You Can Be Different

Was it really me in Newswriting class today

who when asked

if we had had any problems getting a response to a survey question

really used the phrase callow, greasy hipster kid?

As a rule of thumb

from me to you

try to avoid this phrase when in a room full

of young people.

I hate it when I feel

the gulf widen between me and the other students,

as if we are not all people together

all students

all writers

all having just turned in

the same assignment.

And I hated it when people called me a kid

when I was in my twenties.

Note to self: You can be different.

You can.

4 responses to “You Can Be Different

  1. I loved being different in college. I too approached it a little later in life, opting to live a little bit of it before deciding to make those kinds of decisions of what to be or how to be it, so i was 10 years behind the continuous education children. I was comfortable with it mostly.

    I recall at one point that the English teacher asked us to write a paper on how we felt about a newsly current event of our choice.

    A young twenty-something whipped her head around and with the anxiety of squirrel on the highway asked, “What do you think he wants??

    Was she serious? He was pretty obvious i thought. I guess i was a bit confused until i realized her and i were in college for completely different reasons. She was busy treating college like the job of pleasing a teacher/boss – as if getting a good grade was the same as getting a raise, and i was there to learn something about the world or myself that i didn’t know before. She was there as if school or a class or an assignment was a destination and i knew it was about the process of learning which never actually completed.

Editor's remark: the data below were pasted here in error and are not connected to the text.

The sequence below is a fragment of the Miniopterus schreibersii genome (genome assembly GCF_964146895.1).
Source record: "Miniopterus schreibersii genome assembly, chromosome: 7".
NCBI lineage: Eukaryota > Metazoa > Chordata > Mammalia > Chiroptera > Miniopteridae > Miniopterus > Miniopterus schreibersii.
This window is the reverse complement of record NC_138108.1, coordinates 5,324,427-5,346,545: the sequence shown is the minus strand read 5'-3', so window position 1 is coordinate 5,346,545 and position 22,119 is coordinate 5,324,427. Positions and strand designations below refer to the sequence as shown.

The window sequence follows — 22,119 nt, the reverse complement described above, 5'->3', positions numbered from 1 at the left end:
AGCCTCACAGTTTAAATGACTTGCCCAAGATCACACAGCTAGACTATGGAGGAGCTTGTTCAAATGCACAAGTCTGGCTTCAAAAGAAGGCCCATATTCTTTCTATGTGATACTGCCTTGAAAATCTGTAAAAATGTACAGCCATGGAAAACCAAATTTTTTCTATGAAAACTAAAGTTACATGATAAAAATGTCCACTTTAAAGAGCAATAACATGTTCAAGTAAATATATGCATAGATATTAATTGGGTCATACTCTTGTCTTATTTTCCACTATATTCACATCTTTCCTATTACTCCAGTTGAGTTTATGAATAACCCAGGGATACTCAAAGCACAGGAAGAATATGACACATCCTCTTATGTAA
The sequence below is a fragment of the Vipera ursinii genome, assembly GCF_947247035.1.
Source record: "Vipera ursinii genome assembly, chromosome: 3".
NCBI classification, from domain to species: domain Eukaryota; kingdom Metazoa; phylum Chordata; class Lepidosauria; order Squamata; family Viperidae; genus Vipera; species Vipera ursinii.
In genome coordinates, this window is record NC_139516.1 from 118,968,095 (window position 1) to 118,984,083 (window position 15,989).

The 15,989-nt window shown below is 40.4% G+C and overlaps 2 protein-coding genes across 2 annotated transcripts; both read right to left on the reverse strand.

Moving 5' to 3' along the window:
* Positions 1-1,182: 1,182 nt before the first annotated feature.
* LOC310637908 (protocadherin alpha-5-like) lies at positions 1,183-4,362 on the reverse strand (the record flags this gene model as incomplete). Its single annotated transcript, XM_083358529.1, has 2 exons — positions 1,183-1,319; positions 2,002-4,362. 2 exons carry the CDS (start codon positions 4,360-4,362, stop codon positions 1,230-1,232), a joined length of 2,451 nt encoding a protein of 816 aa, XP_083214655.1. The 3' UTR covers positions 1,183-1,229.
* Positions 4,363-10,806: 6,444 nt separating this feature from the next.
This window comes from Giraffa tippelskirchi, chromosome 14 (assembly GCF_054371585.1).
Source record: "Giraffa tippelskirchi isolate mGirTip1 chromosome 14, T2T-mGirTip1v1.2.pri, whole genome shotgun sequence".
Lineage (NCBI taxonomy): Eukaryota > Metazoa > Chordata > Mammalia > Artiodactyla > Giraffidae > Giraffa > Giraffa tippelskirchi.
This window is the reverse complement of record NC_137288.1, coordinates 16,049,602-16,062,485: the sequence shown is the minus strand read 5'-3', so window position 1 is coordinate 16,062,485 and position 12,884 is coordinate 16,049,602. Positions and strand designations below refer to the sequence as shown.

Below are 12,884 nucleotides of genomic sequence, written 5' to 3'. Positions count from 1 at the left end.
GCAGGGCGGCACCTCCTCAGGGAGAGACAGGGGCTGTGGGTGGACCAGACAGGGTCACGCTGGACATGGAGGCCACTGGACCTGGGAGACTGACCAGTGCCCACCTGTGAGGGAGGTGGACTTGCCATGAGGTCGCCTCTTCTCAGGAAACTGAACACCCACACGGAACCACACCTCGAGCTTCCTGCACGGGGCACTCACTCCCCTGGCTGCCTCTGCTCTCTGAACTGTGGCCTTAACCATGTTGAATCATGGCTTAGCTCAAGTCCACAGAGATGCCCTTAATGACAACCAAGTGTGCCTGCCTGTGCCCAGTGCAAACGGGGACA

“I think he wants you to think for yourself.”

    I remember her look went from confusion to abject fear.

    Enjoy the gulf, Jennifer. There’s a beauty in the space that divides you from being insulted by phrases like “callow, greasy hipster kid” because of the amazement that it did come skipping happily out your own mouth.

  2. Zen, thanks for this.

    I still can’t believe I said this. While in many ways I cherish my ability to appreciate my education and everything about it — from recognizing really good teaching to simply taking pleasure in new and wonderful knowledge — I mostly can’t believe I forgot my audience, and was disrespectful at that.

    I don’t want to alienate what goodwill I’ve accumulated. A 20-year-old is a not a kid, and I really want to stop speaking that way.

    But yes, at least I recognize that I did something wrong-feeling and lacking in respect to those around me. And yes, it also seems that I must recognize that this semester there is nowhere that I fit in.

    Thank heaven for BlogAsheville and blog readers, with whom I can be shockingly nerdy and not only does no one bat an eye, I think people kind of like me that way.

  3. Heh. I identify with you on that. Callow is hardly an insult for some people, twenty or otherwise. Nice of you to realize and give people the benefit of the doubt. Not callow or greasy until proved otherwise.

    I was the class Marxist in my mere two semesters of grad school. The privilege just oozed off the twenty-somethings there. I was about halfway through the semester when it occured to me that they grew up in the Reagan years. Of course anyone who has trouble making ends meet did it to themselves! I had to point out that for every 23 year old in grad school, there were another 100 out there busting their butts trying to stay alive/feed their kids/stay off the streets.

    (Incidentally, and apropos of nothing, I recall walking through downtown Asheville a few years back with some yuppie (blind date), who sneered at the homeless as if they were an infestation on the beauty of the area. I said to him, in all seriousness, “Those are *my people*, man. There but for the grace of God go I.”)

  4. The student I talked to WAS, absolutely WAS both greasy AND callow. I just could kick myself for referring to him as a KID, which he was not, and for using that words in a group of young adults the same age.

    These young people are not kids… I think it’s rude for me to join them a a peer, and then use a word for them that I found disrespectful at the same age.

    Today I caught myself thinking of a very smart, mature classmate as a “kid,” had to mentally smack myself again.

    I will not be someone who calls these people kids. I will be different. I am learning.

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